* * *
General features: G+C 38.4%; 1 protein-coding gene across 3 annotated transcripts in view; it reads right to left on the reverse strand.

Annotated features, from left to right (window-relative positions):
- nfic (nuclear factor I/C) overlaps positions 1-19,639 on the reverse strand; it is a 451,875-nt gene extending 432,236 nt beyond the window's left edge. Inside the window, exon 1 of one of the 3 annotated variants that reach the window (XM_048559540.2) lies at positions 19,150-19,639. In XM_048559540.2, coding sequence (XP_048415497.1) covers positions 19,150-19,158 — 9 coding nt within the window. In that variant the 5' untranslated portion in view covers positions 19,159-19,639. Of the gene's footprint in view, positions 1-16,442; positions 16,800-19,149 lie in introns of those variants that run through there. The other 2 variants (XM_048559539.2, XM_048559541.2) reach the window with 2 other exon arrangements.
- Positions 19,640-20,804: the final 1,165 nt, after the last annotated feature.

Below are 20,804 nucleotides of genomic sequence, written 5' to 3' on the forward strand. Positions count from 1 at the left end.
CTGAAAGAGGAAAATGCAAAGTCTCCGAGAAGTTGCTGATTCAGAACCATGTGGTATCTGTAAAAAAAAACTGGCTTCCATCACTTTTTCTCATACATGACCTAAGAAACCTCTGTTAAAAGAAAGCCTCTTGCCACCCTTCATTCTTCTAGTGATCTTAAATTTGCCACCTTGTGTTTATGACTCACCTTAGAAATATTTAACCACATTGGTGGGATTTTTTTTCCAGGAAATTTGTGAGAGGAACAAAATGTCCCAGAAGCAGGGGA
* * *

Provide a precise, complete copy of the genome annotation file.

General features: G+C 38.4%; 1 protein-coding gene across 3 annotated transcripts in view; it reads right to left on the reverse strand.

Annotated features, from left to right (window-relative positions):
- nfic (nuclear factor I/C) overlaps positions 1-19,639 on the reverse strand; it is a 451,875-nt gene extending 432,236 nt beyond the window's left edge. Inside the window, exon 1 of one of the 3 annotated variants that reach the window (XM_048559540.2) lies at positions 19,150-19,639. In XM_048559540.2, coding sequence (XP_048415497.1) covers positions 19,150-19,158 — 9 coding nt within the window. In that variant the 5' untranslated portion in view covers positions 19,159-19,639. Of the gene's footprint in view, positions 1-16,442; positions 16,800-19,149 lie in introns of those variants that run through there. The other 2 variants (XM_048559539.2, XM_048559541.2) reach the window with 2 other exon arrangements.
- Positions 19,640-20,804: the final 1,165 nt, after the last annotated feature.

Below are 20,804 nucleotides of genomic sequence, written 5' to 3' on the forward strand. Positions count from 1 at the left end.
CTGAAAGAGGAAAATGCAAAGTCTCCGAGAAGTTGCTGATTCAGAACCATGTGGTATCTGTAAAAAAAAACTGGCTTCCATCACTTTTTCTCATACATGACCTAAGAAACCTCTGTTAAAAGAAAGCCTCTTGCCACCCTTCATTCTTCTAGTGATCTTAAATTTGCCACCTTGTGTTTATGACTCACCTTAGAAATATTTAACCACATTGGTGGGATTTTTTTTCCAGGAAATTTGTGAGAGGAACAAAATGTCCCAGAAGCAGGGGA